Hardly anyone noticed in Montreal when a task force commissioned by the Quebec government recommended last week an overhaul of a tax subsidy program to the so-called “resource regions.” Businesspeople cheered in the Beauce, while others howled from the Gaspé to Abitibi.
For years, businesses in seven resource regions have been able to claim tax credits on the basis of their payroll size. The goal was, of course, to encourage job creation in areas where poverty and unemployment is higher and where many people leave for the big cities to find work. But like many well-intentioned government interventions, it had perverse effects.
A manufacturing firm in the prosperous and industrialized area of Ste. Marie de Beauce would thus not be able to benefit from the program. But move only a few kilometres east into the Lower St. Lawrence region, and the same type of firm would get a 30-per-cent to 40-per-cent credit on salaries paid to its employees. With dramatically lower labour costs, the second firm would of course be able to offer better prices for its products and undercut its competitors in the non-privileged region.
It’s no wonder that people in the Beauce got together to fight against what they perceived as a particularly unfair program – to the point where former Beauce-Sud MNA and Bourassa government minister Robert Dutil even founded a new political party solely devoted to solving this problem.
Such subsidies programs rarely face opposition. Governments are under constant pressure from small and concentrated group of beneficiaries for whom it is worth spending money on lobbying to maintain those programs. But those who pay for them, the millions of taxpayers dispersed across society, often do not even know of their existence and couldn’t care less. So no one will object to them.
But in this case, the program created a very vocal group of opponents. And that’s why Finance Minister Monique Jérôme-Forget asked HEC Montreal economist Robert Gagné and two other academics to review it two years before it was due to expire.
The task force made some sensible recommendations that would remove the worst distortions caused by the program. It proposes to maintain tax assistance to businesses in the resource regions until 2015, but on a different basis, replacing tax credits calculated on the basis of the number of jobs with an investment tax credit.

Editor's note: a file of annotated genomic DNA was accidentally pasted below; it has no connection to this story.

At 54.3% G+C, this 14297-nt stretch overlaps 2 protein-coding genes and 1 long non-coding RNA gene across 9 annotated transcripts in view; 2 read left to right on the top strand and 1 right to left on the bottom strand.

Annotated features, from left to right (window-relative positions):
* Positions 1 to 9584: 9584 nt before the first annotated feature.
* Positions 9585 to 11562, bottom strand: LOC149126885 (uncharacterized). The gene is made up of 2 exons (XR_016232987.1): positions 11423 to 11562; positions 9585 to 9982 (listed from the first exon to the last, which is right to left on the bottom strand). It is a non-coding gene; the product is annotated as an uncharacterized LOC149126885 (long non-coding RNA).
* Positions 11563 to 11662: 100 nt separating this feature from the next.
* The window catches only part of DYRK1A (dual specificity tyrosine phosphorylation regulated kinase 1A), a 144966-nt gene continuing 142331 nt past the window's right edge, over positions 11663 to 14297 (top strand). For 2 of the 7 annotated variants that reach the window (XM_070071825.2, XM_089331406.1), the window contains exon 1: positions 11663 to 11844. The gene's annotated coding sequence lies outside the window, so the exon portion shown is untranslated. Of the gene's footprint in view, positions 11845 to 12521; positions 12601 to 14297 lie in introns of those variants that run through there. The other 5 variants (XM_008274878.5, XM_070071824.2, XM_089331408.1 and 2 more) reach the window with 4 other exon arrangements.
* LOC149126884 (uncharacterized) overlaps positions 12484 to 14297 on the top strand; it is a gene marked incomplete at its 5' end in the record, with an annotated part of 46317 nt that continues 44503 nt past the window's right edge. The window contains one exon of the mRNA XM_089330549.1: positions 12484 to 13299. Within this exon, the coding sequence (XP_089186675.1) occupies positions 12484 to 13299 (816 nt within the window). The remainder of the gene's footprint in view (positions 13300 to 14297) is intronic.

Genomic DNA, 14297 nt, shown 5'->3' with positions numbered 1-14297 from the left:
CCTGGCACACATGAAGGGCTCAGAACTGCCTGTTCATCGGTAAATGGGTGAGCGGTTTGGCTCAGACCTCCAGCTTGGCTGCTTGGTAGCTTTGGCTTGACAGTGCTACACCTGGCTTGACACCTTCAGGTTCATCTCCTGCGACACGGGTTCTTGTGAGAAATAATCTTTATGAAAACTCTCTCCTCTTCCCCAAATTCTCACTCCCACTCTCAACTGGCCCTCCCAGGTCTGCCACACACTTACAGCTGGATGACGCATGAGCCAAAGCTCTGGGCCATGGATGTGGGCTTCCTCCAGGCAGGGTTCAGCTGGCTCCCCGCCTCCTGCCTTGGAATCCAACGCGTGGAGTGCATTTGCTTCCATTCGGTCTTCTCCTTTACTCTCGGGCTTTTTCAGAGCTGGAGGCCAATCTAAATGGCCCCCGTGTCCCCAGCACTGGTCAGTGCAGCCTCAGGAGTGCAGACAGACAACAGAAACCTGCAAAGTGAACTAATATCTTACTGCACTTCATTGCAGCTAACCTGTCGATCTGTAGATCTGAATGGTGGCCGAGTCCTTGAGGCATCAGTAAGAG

Between 1998 and 2005, productivity growth in the manufacturing sector has averaged 3.5 per cent in urban areas, and only 0.2 per cent in the resource regions. What is needed to bring prosperity to these regions is more investments and not artificial job creation, especially as we enter a period of increasing scarcity of manpower in an aging society. Firms would only get a tax break if they took measures to improve their productivity.
Also, the task force notes that the primary cause of the outlying regions’ economic problems is their remoteness from the major urban centres. It proposes to define assistance on this more objective basis instead. The investment tax credits would be made available to small and medium manufacturing firms at a rate of 40 per cent in the most remote zone and at a rate of 20 per cent in the intermediate zone.
Although this is a step in the right direction, there would still remain a number of dividing lines on the map, either side of which two manufacturers of any widget would benefit from different levels of tax subsidies. All such subsidies distort market outcomes, because they treat economic actors differently and create incentives for them to do things they otherwise would not.
If the goal is to promote investment, there is a much simpler way: scrap the capital tax now. This tax, which raises close to $900-million a year, is levied on capital invested by firms. It is one of the taxes most harmful to economic growth. The federal government abolished it last year, and it is slated to disappear in three years in Quebec.
Meanwhile, the government spends over $2.4-billion a year in fiscal aid and direct subsidies to businesses through various programs. A true market-driven approach would be to abolish the capital tax and scale down the various subsidy programs by a corresponding amount. This would reduce opportunities for politicians to take credit for their largesse to specific industries or regions, but it would help all businesses, whatever they do and wherever they are located.
Paul Daniel Muller is President of the Montreal Economic Institute.